Posted: 5:41 pm Wednesday, October 28th, 2015
By Staff Writer
By Laura Bischoff
COLUMBUS – The campaigns for and against legalizing marijuana traded jabs for more than an hour Wednesday before the Columbus Metropolitan Club in what is likely the last major debate before voters decide state Issues 2 and 3 next week.
Issue 3 is a proposed constitutional amendment to legalize marijuana for medical and recreational use by adults, allow limited home growing of pot and name 10 parcels as the only sites where marijuana can be grown for commercial purposes. It is backed by ResponsibleOhio, a group of investors that control the 10 parcels and have spent more than $15 million on the campaign and petition drive.
Issue 2 is a proposed constitutional amendment rushed to the ballot by the Ohio General Assembly in June to block Issue 3 from taking effect, even if it passes, and to prevent future groups from using the ballot process to install monopolies or special tax rates in the Ohio Constitution for their own profit.
If both issues pass, it’ll likely be up to the courts to decide which prevails.
The debate in Columbus featured key players in the marijuana matter:
- ResponsibleOhio Executive Director Ian James, the political mastermind behind Issue 3;
- Attorney Chris Stock, who wrote the amendment for ResponsibleOhio;
- Attorney Elizabeth Smith, a public law expert; and
- State Rep. Mike Curtin, D-Marble Cliff, former Columbus Dispatch editor, author of the Ohio Politics Almanac and author of Issue 2.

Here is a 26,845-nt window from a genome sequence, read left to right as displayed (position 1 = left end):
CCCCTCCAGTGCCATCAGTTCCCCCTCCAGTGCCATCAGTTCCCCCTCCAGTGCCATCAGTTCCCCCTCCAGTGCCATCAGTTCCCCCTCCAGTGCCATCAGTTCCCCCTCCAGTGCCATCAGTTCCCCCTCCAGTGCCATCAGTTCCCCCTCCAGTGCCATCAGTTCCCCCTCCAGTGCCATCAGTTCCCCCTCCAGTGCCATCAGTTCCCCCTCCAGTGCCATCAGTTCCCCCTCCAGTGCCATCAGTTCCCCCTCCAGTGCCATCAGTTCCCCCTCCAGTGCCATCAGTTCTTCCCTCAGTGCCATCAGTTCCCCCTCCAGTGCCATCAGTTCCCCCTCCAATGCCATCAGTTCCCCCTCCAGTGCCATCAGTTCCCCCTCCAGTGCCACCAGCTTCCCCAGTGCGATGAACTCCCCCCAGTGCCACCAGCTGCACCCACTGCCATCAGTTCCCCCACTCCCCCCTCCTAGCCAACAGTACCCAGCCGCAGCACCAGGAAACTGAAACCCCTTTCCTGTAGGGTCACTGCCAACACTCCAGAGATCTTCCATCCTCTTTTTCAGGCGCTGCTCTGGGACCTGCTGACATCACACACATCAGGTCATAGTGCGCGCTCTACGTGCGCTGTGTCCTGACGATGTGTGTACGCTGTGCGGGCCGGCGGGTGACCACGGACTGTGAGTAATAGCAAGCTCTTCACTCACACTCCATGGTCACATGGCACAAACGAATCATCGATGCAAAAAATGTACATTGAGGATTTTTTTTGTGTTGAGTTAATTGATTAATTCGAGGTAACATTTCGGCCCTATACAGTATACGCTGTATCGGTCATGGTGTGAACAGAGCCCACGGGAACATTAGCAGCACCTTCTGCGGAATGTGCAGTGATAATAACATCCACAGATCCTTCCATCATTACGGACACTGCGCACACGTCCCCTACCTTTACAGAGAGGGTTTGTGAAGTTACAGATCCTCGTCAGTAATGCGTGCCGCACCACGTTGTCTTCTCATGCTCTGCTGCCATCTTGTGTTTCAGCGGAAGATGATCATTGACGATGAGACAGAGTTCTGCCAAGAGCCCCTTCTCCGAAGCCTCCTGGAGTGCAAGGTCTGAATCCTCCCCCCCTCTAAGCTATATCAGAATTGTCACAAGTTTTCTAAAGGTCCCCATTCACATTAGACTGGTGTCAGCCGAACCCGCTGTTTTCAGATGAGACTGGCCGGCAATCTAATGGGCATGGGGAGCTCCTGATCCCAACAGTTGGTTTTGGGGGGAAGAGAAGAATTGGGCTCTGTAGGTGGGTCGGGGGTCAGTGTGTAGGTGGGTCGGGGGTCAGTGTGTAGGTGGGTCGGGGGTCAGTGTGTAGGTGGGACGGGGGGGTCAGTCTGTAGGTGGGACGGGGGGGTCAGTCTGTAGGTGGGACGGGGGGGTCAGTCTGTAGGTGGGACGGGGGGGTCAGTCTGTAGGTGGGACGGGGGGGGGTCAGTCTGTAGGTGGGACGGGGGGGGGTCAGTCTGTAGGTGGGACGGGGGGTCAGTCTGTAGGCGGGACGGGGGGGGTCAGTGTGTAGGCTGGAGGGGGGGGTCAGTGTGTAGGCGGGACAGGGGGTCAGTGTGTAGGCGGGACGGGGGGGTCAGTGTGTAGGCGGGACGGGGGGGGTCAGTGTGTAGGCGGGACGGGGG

James and Stock argued that state lawmakers have ignored previous attempts to pass medical marijuana bills so now it’s time for voters to decide and that Issue 3 would regulate and tax what is now sold on the black market.
Curtin and Smith charged that Issue 3 is a business scheme to enrich 10 investor groups that are bankrolling the campaign, that Ohio will be inundated with pot shops, and that the state constitution will be permanently polluted.
“If Ohio approves Issue 3, we would go from zero to 100 in 10 seconds. We would catapult Ohio to the absolute bleeding edge of experimentation, with marijuana being available in every neighborhood of our state,” Curtin said. “This is a profit maximization plan designed to sell as much marijuana as possible to as many people as possible, 24/7 all over the state.”
Stock said marijuana is already sold across Ohio and the nation. “We decided to take a public policy look at this and figure out, OK, what are the harms that marijuana does and if the harms are not commensurate with the costs, let’s figure out a way to regulate this, to tax it, to legalize it so that we can bring revenue into our state and distribute that revenue to the state. That’s what this is about.”
James also defended the structure in which the 10 investor groups backing the campaign will control the manufacturing of marijuana. He said the multiple media markets in Ohio make it expensive to run a statewide campaign on any issue. “Ultimately, someone does have to pay for the amendment,” he said.
James also took a shot at Issue 2, saying it will make it more difficult for citizens to bring forward initiatives. “What Mr. Curtin has done with Issue 2 is to make it even more expensive, taking away your right to vote on issues, to give more power to the politicians, and make it more costly than ever to put an issue on the ballot,” James said.
Curtin responded that Issue 3 allows 10 landowners and their co-investors to install a permanent monopoly in the state constitution.
“The state marijuana control commission could only issue an 11th, 12th, 13th license beyond these 10 if it could prove that these 10 are not meeting the demand in regular supply-demand audits. These guys have formed an amendment to give themselves a monopoly in perpetuity. They wrote the rules. They’re controlling the marijuana control commission, not vice versa,” Curtin said.